Planning Ideas for the Ages: Your 60s

We urge those of you in your 60s to spend some time designing your retirement or transition plan:

1. Construct your general retirement plan.

You can see it—the vision of retirement shimmers on the horizon like a frosty poolside Mai Tai mirage. But have you given as much consideration to the big picture as you have to your drink order? If you’ll be relocating, take into account whether your retirement dollars will get you farther in Palm Bay or Palm Harbor as well as whether medical care and other services for—ahem—seniors in your chosen locale will suit your needs and lifestyle. Talk to your advisors to ensure that your assets are sufficient to retire and know how exactly how much you can spend and how you anticipate spending it.

2. Do your research on Social Security.

If and when you’re eligible for Social Security, it’s important to understand the implications of your decision to file for benefits. As always, timing is everything: you can file early (age 62- 65, depending on your year of birth), wait until full retirement age (age 66 and four months for those turning 62 this year), or wait until after full retirement age (earning “delayed retirement credits” until age 70). Each has its own advantages and disadvantages and you should factor your life expectancy into the mix.

3. Consult with Medicare experts.

You’ll need to decide how best to ensure adequate medical coverage during retirement. Upon reaching age 65, you’ll become eligible for Medicare or Medicare Advantage, an alternative to Medicare offered by private insurers. Deciphering the myriad options is no small feat and it’s advisable to work with an agent to determine an affordable level of coverage. Many reputable agents will provide the analysis for free.

4. Peruse your estate planning documents.

Take some of your new-found free time to confirm that your estate planning documents are up to date and meet your expectations. Ask your Relationship Team to create an estate plan flow chart using your net worth statement and the provisions of your Will and/or Trust to help you visualize the way your assets will pass at your death. A flow chart can also illustrate anticipated transfer tax liability and guide you in your decisions regarding the implementation of advanced wealth transfer techniques to mitigate taxes.

5. Start to open up.

The slog through years of lost binkies, homework, glasses and car keys may make it difficult to see the organized and enterprising young adults your children have become. Family dynamics can change during your 60s, and it may be time to begin to engage the next generation in your, and eventually, their financial future. At at minimum, your kids should know where assets are located and how to proceed should, heaven forbid, anything happen to you. If you’re charitably inclined, this can be the perfect time to establish a family foundation or donor-advised fund to allow your children (and the grands!) to experience the beauty of shared family philanthropy.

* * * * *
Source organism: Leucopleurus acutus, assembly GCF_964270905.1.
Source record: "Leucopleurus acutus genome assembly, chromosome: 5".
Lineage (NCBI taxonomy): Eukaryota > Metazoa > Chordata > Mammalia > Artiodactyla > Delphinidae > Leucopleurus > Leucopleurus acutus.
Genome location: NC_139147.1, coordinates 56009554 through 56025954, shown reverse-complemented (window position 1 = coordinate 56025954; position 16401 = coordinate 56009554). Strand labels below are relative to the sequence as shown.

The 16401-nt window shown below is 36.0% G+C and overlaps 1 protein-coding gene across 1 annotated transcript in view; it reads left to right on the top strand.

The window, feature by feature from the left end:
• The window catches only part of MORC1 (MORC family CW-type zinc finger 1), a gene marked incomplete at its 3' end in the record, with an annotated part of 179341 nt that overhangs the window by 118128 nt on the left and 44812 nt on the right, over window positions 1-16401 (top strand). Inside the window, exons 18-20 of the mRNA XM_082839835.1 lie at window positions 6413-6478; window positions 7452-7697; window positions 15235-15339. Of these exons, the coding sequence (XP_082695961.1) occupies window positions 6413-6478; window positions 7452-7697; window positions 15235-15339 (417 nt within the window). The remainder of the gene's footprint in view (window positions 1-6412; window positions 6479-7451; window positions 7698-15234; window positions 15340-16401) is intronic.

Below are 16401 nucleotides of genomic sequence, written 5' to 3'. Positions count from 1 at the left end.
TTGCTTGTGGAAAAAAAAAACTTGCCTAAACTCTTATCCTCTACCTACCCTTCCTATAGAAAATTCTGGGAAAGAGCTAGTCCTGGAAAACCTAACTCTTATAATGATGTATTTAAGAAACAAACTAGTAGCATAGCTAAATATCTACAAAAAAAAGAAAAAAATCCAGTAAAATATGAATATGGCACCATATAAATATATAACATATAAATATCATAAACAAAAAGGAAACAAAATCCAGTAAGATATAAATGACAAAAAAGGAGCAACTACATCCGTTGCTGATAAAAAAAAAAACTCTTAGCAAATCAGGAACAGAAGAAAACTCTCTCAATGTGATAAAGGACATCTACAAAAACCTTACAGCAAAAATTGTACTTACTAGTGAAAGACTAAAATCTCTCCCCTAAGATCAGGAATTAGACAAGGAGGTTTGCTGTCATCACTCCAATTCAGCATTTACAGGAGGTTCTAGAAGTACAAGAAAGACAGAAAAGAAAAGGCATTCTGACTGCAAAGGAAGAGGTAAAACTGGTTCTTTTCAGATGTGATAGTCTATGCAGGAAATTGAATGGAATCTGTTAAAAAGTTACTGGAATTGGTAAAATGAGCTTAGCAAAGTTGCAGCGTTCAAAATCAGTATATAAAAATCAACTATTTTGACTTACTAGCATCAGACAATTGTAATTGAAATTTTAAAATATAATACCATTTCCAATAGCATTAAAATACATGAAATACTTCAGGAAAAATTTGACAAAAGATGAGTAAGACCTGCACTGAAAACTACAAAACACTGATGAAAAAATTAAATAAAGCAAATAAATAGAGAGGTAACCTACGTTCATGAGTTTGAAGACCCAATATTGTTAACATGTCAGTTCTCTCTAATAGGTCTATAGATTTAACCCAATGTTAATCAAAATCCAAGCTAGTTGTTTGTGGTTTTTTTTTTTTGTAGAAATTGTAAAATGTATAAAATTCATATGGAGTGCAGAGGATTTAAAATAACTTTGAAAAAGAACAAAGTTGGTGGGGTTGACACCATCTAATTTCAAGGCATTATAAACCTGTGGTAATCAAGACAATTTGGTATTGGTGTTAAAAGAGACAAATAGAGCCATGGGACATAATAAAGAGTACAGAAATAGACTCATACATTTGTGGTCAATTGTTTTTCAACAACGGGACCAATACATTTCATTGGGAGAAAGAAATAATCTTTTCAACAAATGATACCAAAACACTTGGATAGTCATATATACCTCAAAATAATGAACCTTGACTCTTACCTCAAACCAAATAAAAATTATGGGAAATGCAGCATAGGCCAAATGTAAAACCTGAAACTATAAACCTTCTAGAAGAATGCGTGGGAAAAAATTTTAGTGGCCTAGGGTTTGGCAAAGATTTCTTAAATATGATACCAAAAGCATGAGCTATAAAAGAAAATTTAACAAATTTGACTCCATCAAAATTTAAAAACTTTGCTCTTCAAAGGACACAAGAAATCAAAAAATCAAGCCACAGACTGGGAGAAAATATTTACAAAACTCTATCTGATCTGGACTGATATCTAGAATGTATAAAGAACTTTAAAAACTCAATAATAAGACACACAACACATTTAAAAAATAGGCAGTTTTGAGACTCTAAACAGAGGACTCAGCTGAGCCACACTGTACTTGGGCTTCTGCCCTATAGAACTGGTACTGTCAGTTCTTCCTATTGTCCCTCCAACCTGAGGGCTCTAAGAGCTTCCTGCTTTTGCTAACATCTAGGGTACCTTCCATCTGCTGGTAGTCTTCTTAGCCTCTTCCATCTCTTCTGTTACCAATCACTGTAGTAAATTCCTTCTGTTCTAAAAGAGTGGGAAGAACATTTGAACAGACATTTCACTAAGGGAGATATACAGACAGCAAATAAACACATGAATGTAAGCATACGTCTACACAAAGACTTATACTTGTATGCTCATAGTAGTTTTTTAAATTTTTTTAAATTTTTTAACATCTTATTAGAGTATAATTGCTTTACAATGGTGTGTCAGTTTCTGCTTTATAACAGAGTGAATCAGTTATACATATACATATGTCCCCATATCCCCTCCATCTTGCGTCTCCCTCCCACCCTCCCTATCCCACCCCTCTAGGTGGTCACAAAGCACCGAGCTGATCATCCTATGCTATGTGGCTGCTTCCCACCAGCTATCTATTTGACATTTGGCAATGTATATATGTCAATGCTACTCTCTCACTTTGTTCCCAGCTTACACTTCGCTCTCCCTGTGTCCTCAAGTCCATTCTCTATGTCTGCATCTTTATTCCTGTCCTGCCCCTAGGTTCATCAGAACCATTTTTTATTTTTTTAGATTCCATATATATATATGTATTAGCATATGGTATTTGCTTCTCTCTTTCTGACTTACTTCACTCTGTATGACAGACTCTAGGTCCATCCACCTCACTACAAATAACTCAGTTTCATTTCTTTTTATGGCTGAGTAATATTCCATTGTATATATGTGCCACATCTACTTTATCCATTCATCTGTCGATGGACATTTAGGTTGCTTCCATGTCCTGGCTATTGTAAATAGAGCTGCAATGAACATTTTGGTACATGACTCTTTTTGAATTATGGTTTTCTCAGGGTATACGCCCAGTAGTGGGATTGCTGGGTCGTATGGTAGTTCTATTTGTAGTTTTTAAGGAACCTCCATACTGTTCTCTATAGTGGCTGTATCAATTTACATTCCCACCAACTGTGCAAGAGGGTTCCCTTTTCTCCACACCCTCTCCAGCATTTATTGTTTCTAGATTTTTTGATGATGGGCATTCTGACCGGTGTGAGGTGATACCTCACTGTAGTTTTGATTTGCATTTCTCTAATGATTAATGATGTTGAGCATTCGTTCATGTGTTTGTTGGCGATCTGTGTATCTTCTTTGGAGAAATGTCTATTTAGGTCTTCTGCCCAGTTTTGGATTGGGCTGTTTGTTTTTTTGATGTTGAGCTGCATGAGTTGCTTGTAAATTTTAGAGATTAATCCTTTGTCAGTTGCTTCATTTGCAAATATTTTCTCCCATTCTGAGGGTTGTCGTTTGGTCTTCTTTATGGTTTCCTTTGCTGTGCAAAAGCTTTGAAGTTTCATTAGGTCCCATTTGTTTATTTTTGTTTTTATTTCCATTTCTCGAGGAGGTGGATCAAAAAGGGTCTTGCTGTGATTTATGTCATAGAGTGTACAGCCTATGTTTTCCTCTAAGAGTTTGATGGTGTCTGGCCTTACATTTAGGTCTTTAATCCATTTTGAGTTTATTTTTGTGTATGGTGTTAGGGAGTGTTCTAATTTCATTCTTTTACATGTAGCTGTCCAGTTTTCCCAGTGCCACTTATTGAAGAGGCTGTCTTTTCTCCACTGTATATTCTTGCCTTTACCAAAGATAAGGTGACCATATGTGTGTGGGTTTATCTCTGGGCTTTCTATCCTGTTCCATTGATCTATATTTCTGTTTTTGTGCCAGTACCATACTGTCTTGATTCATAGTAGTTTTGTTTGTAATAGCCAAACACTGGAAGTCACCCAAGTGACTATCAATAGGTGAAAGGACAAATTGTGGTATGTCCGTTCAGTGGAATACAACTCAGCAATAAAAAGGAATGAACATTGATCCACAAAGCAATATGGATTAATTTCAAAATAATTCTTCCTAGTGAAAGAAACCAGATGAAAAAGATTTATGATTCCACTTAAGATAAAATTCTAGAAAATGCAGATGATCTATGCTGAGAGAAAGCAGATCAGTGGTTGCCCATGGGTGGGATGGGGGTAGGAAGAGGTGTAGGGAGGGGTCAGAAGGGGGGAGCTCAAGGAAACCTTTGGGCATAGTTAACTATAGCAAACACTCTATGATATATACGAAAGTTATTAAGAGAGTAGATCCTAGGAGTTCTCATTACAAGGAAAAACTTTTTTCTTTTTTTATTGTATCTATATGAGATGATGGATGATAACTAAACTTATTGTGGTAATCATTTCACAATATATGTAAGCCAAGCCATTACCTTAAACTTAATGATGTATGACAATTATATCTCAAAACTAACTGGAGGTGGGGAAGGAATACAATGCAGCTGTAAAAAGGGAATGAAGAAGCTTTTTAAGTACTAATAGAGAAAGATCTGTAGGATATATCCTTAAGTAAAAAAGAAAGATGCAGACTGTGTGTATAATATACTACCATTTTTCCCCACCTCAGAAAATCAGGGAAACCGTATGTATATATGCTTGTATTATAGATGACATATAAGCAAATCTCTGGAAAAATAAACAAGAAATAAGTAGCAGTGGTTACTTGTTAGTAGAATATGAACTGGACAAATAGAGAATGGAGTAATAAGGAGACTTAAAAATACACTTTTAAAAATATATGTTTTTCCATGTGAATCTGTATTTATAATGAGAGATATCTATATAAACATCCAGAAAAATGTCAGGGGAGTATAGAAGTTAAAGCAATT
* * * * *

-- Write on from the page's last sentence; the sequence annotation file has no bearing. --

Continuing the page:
If you have further questions, don’t hesitate to contact your Relationship Team or email us at

Glenmede’s Top 5 is intended to be an unconstrained review of matters of possible interest to Glenmede Trust Company clients and friends and is not intended as personalized investment, estate planning, tax or legal advice. Investment and wealth advice depends on many individual facts and circumstances we cannot account for here. For legal and tax advice, consult your lawyer or accountant. Opinions or projections herein are based on information available at the time of publication and may change thereafter. Information gathered from other sources is assumed to be reliable, but accuracy is not guaranteed. Outcomes (including performance) may differ materially from expectations herein due to various risks and uncertainties. Any reference to risk management or risk control does not imply that risk can be eliminated. All investments have risk. Please contact your Glenmede representative to discuss the applicability of any matter discussed herein.